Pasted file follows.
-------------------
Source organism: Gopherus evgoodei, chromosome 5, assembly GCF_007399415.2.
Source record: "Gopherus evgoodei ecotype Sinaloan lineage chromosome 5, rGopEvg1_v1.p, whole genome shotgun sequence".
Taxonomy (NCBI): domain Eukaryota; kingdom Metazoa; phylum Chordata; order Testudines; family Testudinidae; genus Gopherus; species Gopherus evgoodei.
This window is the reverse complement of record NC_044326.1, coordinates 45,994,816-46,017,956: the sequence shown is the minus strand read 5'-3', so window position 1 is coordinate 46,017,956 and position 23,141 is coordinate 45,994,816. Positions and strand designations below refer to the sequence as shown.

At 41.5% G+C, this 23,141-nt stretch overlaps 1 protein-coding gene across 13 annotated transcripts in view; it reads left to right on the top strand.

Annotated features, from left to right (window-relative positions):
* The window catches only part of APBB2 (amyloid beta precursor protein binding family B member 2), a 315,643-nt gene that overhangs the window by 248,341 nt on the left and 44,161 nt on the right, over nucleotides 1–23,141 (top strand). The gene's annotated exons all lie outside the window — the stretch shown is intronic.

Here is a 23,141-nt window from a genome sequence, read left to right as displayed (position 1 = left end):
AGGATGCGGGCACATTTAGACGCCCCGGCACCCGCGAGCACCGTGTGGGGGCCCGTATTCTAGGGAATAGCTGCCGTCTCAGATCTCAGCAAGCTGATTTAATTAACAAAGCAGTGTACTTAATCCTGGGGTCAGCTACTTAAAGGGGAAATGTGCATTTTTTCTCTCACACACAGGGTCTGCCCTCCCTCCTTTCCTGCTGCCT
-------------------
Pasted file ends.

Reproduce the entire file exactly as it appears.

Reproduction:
Source organism: Gopherus evgoodei, chromosome 5, assembly GCF_007399415.2.
Source record: "Gopherus evgoodei ecotype Sinaloan lineage chromosome 5, rGopEvg1_v1.p, whole genome shotgun sequence".
Taxonomy (NCBI): domain Eukaryota; kingdom Metazoa; phylum Chordata; order Testudines; family Testudinidae; genus Gopherus; species Gopherus evgoodei.
This window is the reverse complement of record NC_044326.1, coordinates 45,994,816-46,017,956: the sequence shown is the minus strand read 5'-3', so window position 1 is coordinate 46,017,956 and position 23,141 is coordinate 45,994,816. Positions and strand designations below refer to the sequence as shown.

At 41.5% G+C, this 23,141-nt stretch overlaps 1 protein-coding gene across 13 annotated transcripts in view; it reads left to right on the top strand.

Annotated features, from left to right (window-relative positions):
* The window catches only part of APBB2 (amyloid beta precursor protein binding family B member 2), a 315,643-nt gene that overhangs the window by 248,341 nt on the left and 44,161 nt on the right, over nucleotides 1–23,141 (top strand). The gene's annotated exons all lie outside the window — the stretch shown is intronic.

Here is a 23,141-nt window from a genome sequence, read left to right as displayed (position 1 = left end):
AGGATGCGGGCACATTTAGACGCCCCGGCACCCGCGAGCACCGTGTGGGGGCCCGTATTCTAGGGAATAGCTGCCGTCTCAGATCTCAGCAAGCTGATTTAATTAACAAAGCAGTGTACTTAATCCTGGGGTCAGCTACTTAAAGGGGAAATGTGCATTTTTTCTCTCACACACAGGGTCTGCCCTCCCTCCTTTCCTGCTGCCT